Most people get a little anxious before they have to perform challenging tasks – speaking in public, studying for an exam, being asked to do things they are not very familiar doing and so on. That’s a normal stress reaction. However, when this sensations is continuous and starts to interfere with daily life it needs to be addressed. Anxiety is the feeling of constant worrying and fear often about events that may never happen and difficulty making decisions because of the over worrying. As a result, nothing changes in their lives and they can start to become to become quite unwell. Anxiety is best treated by identifying with what is is the is that causes your anxiety.
Panic attacks tend to be shorter in duration but the sufferer experiences heightened and overwhelming level of anxiety. Symptoms of chest tightness, becoming hot and sweaty, feel like they are losing control due to panic, the need to run to escape and a multitude other sensations. You may only have panic attack in your life or have them more frequently.
When this happens to older people for the first time, they thoroughly believe that they are having a heart attack. A barrage of checks are run with a Cardiologist only for them to be told their heart is fine.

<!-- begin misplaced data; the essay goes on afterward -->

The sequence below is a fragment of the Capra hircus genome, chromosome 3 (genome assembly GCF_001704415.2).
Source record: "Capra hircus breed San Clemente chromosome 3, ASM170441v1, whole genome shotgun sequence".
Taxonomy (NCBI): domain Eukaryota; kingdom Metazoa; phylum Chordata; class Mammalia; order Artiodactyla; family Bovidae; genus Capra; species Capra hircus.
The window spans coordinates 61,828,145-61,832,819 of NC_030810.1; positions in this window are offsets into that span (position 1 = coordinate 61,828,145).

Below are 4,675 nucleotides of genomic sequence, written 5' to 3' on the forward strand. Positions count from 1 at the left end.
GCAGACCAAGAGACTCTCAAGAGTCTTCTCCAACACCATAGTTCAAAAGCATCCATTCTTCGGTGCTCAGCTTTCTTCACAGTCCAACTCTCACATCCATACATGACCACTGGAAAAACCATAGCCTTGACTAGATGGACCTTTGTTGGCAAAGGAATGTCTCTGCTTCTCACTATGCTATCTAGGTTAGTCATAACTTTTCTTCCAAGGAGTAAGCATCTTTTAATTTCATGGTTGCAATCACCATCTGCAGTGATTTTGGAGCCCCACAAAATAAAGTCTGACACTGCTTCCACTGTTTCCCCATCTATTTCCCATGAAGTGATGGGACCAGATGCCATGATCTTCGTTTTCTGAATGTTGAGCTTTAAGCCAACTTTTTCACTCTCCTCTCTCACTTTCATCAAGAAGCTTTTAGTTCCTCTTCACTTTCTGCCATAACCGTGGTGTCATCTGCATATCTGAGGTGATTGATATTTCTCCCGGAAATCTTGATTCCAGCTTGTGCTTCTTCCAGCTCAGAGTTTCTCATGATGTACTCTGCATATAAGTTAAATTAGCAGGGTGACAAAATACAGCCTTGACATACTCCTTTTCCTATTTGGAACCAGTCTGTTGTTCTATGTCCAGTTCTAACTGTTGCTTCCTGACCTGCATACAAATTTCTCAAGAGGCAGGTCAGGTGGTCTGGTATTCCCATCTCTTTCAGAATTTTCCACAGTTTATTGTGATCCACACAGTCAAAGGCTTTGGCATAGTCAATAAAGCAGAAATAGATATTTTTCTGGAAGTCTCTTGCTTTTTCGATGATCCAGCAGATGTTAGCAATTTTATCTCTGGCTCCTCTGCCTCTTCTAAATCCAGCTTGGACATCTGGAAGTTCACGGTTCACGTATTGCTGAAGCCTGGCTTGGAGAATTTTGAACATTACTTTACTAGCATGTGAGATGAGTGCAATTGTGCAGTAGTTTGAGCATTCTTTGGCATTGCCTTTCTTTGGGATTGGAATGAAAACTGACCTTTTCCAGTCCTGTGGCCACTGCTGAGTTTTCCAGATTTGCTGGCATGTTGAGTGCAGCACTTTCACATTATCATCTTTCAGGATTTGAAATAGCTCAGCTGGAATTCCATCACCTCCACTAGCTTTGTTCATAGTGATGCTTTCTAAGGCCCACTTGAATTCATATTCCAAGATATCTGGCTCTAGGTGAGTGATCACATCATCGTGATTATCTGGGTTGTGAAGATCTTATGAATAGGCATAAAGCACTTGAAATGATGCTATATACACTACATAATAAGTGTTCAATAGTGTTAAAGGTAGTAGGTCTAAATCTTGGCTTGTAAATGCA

Most people recover from a panic attack without any intervention, often sitting somewhere quiet until the sensations calm down. Understanding what is happening when you have a panic attack can help rationalise the sensations.
What is really happening to those brain chemicals or neurotransmitters when panic is experienced?
- Cortisol for instance, when it is too high it increases anxiety, fatigue and restlessness.
- Dopamine is needed for motivation, memory and focus. When there is too little we have no motivation, find it difficult to concentrate, libido is pretty flat as it drives down testosterone.
- Serotonin, when it is too high it can cause sweating, muscle twitching and mental confusion. When it is low it leads to depression,
- Gamma-aminobutryic acid (GABA), is a really important neurotransmitter as it has direct influence over the functioning of the pituitary gland. When there are high levels of GABA circulating, you have all the sensations of having a full on panic attack. When levels are low, depression, anxiety, poor sleep and other mood disorders are common.
- Adrenaline and Noradrenaline, these are vital for our reaction to ‘fight and flight’, yes we do want our blood pressure to increase if we are chased by a T-rex. However when both of these are high; anxiety, poor response to stress, anger, irritability, carbohydrate cravings and sleep problems result. When these are low depression, apathy, lack of focus and energy are the problems.